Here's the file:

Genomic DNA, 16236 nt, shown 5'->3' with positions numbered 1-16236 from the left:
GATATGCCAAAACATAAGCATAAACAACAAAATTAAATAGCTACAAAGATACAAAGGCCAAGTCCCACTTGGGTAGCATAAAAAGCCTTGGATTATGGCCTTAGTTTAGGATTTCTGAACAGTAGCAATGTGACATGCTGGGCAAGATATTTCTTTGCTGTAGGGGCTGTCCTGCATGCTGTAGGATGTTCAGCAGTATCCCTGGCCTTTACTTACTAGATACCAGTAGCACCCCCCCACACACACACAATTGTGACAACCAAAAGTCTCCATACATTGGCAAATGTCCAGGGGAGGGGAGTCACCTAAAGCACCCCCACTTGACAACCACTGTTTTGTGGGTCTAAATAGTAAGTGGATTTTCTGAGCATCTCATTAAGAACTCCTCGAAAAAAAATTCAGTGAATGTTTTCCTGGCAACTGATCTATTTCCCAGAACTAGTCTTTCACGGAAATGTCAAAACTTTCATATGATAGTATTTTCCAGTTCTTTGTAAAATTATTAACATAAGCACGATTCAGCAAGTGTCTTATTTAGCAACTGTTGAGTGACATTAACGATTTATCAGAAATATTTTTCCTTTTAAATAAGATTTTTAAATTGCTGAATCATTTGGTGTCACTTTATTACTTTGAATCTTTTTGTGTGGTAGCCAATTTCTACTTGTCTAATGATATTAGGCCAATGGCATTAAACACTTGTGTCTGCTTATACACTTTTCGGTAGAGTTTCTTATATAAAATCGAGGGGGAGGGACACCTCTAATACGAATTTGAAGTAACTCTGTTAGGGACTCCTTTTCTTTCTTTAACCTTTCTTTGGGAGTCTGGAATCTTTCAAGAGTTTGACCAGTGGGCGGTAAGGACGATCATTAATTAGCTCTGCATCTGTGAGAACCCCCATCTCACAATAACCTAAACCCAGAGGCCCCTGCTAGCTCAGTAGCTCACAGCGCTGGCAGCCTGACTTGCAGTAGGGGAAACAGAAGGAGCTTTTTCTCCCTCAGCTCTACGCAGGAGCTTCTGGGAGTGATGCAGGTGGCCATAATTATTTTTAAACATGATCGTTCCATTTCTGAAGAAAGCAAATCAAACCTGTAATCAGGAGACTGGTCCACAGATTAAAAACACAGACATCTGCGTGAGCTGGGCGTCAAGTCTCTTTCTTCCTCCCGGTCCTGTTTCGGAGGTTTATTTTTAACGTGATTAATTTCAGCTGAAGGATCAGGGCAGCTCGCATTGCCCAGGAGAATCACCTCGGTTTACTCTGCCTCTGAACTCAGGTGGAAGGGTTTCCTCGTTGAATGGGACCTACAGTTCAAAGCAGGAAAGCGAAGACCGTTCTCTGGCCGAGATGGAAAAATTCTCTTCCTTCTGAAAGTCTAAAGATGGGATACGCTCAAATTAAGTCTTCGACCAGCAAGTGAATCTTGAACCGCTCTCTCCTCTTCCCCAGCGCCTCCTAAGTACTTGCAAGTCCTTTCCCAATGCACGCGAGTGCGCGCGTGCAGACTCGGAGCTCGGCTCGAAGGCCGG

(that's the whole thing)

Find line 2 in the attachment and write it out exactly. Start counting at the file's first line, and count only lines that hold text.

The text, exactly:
GATATGCCAAAACATAAGCATAAACAACAAAATTAAATAGCTACAAAGATACAAAGGCCAAGTCCCACTTGGGTAGCATAAAAAGCCTTGGATTATGGCCTTAGTTTAGGATTTCTGAACAGTAGCAATGTGACATGCTGGGCAAGATATTTCTTTGCTGTAGGGGCTGTCCTGCATGCTGTAGGATGTTCAGCAGTATCCCTGGCCTTTACTTACTAGATACCAGTAGCACCCCCCCACACACACACAATTGTGACAACCAAAAGTCTCCATACATTGGCAAATGTCCAGGGGAGGGGAGTCACCTAAAGCACCCCCACTTGACAACCACTGTTTTGTGGGTCTAAATAGTAAGTGGATTTTCTGAGCATCTCATTAAGAACTCCTCGAAAAAAAATTCAGTGAATGTTTTCCTGGCAACTGATCTATTTCCCAGAACTAGTCTTTCACGGAAATGTCAAAACTTTCATATGATAGTATTTTCCAGTTCTTTGTAAAATTATTAACATAAGCACGATTCAGCAAGTGTCTTATTTAGCAACTGTTGAGTGACATTAACGATTTATCAGAAATATTTTTCCTTTTAAATAAGATTTTTAAATTGCTGAATCATTTGGTGTCACTTTATTACTTTGAATCTTTTTGTGTGGTAGCCAATTTCTACTTGTCTAATGATATTAGGCCAATGGCATTAAACACTTGTGTCTGCTTATACACTTTTCGGTAGAGTTTCTTATATAAAATCGAGGGGGAGGGACACCTCTAATACGAATTTGAAGTAACTCTGTTAGGGACTCCTTTTCTTTCTTTAACCTTTCTTTGGGAGTCTGGAATCTTTCAAGAGTTTGACCAGTGGGCGGTAAGGACGATCATTAATTAGCTCTGCATCTGTGAGAACCCCCATCTCACAATAACCTAAACCCAGAGGCCCCTGCTAGCTCAGTAGCTCACAGCGCTGGCAGCCTGACTTGCAGTAGGGGAAACAGAAGGAGCTTTTTCTCCCTCAGCTCTACGCAGGAGCTTCTGGGAGTGATGCAGGTGGCCATAATTATTTTTAAACATGATCGTTCCATTTCTGAAGAAAGCAAATCAAACCTGTAATCAGGAGACTGGTCCACAGATTAAAAACACAGACATCTGCGTGAGCTGGGCGTCAAGTCTCTTTCTTCCTCCCGGTCCTGTTTCGGAGGTTTATTTTTAACGTGATTAATTTCAGCTGAAGGATCAGGGCAGCTCGCATTGCCCAGGAGAATCACCTCGGTTTACTCTGCCTCTGAACTCAGGTGGAAGGGTTTCCTCGTTGAATGGGACCTACAGTTCAAAGCAGGAAAGCGAAGACCGTTCTCTGGCCGAGATGGAAAAATTCTCTTCCTTCTGAAAGTCTAAAGATGGGATACGCTCAAATTAAGTCTTCGACCAGCAAGTGAATCTTGAACCGCTCTCTCCTCTTCCCCAGCGCCTCCTAAGTACTTGCAAGTCCTTTCCCAATGCACGCGAGTGCGCGCGTGCAGACTCGGAGCTCGGCTCGAAGGCCGG